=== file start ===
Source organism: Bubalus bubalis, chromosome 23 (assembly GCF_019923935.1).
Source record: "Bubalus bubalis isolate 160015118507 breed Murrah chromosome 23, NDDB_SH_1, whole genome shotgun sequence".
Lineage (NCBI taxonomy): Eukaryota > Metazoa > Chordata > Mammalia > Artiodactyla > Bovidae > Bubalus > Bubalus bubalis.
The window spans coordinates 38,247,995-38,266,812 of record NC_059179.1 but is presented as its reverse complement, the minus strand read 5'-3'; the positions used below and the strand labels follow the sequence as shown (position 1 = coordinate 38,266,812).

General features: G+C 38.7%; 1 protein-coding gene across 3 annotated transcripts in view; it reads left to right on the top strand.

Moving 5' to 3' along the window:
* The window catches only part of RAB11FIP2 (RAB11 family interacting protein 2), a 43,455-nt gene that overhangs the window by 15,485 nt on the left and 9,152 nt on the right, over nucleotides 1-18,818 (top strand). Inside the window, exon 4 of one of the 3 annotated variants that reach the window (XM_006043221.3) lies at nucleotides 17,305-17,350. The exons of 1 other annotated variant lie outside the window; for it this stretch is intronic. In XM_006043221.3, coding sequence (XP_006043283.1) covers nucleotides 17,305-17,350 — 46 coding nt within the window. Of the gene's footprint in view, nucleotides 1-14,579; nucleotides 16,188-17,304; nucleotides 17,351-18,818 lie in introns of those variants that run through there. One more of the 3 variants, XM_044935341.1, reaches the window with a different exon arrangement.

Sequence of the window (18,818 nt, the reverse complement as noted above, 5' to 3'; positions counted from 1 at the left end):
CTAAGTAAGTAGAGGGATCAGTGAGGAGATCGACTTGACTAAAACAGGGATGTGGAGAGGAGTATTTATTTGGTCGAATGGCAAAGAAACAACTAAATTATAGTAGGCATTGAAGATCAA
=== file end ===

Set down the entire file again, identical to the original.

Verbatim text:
Source organism: Bubalus bubalis, chromosome 23 (assembly GCF_019923935.1).
Source record: "Bubalus bubalis isolate 160015118507 breed Murrah chromosome 23, NDDB_SH_1, whole genome shotgun sequence".
Lineage (NCBI taxonomy): Eukaryota > Metazoa > Chordata > Mammalia > Artiodactyla > Bovidae > Bubalus > Bubalus bubalis.
The window spans coordinates 38,247,995-38,266,812 of record NC_059179.1 but is presented as its reverse complement, the minus strand read 5'-3'; the positions used below and the strand labels follow the sequence as shown (position 1 = coordinate 38,266,812).

General features: G+C 38.7%; 1 protein-coding gene across 3 annotated transcripts in view; it reads left to right on the top strand.

Moving 5' to 3' along the window:
* The window catches only part of RAB11FIP2 (RAB11 family interacting protein 2), a 43,455-nt gene that overhangs the window by 15,485 nt on the left and 9,152 nt on the right, over nucleotides 1-18,818 (top strand). Inside the window, exon 4 of one of the 3 annotated variants that reach the window (XM_006043221.3) lies at nucleotides 17,305-17,350. The exons of 1 other annotated variant lie outside the window; for it this stretch is intronic. In XM_006043221.3, coding sequence (XP_006043283.1) covers nucleotides 17,305-17,350 — 46 coding nt within the window. Of the gene's footprint in view, nucleotides 1-14,579; nucleotides 16,188-17,304; nucleotides 17,351-18,818 lie in introns of those variants that run through there. One more of the 3 variants, XM_044935341.1, reaches the window with a different exon arrangement.

Sequence of the window (18,818 nt, the reverse complement as noted above, 5' to 3'; positions counted from 1 at the left end):
CTAAGTAAGTAGAGGGATCAGTGAGGAGATCGACTTGACTAAAACAGGGATGTGGAGAGGAGTATTTATTTGGTCGAATGGCAAAGAAACAACTAAATTATAGTAGGCATTGAAGATCAA